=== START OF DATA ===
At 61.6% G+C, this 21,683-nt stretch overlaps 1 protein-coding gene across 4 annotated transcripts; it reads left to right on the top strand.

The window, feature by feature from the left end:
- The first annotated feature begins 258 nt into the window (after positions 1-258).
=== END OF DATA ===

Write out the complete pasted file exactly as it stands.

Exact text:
At 61.6% G+C, this 21,683-nt stretch overlaps 1 protein-coding gene across 4 annotated transcripts; it reads left to right on the top strand.

The window, feature by feature from the left end:
- The first annotated feature begins 258 nt into the window (after positions 1-258).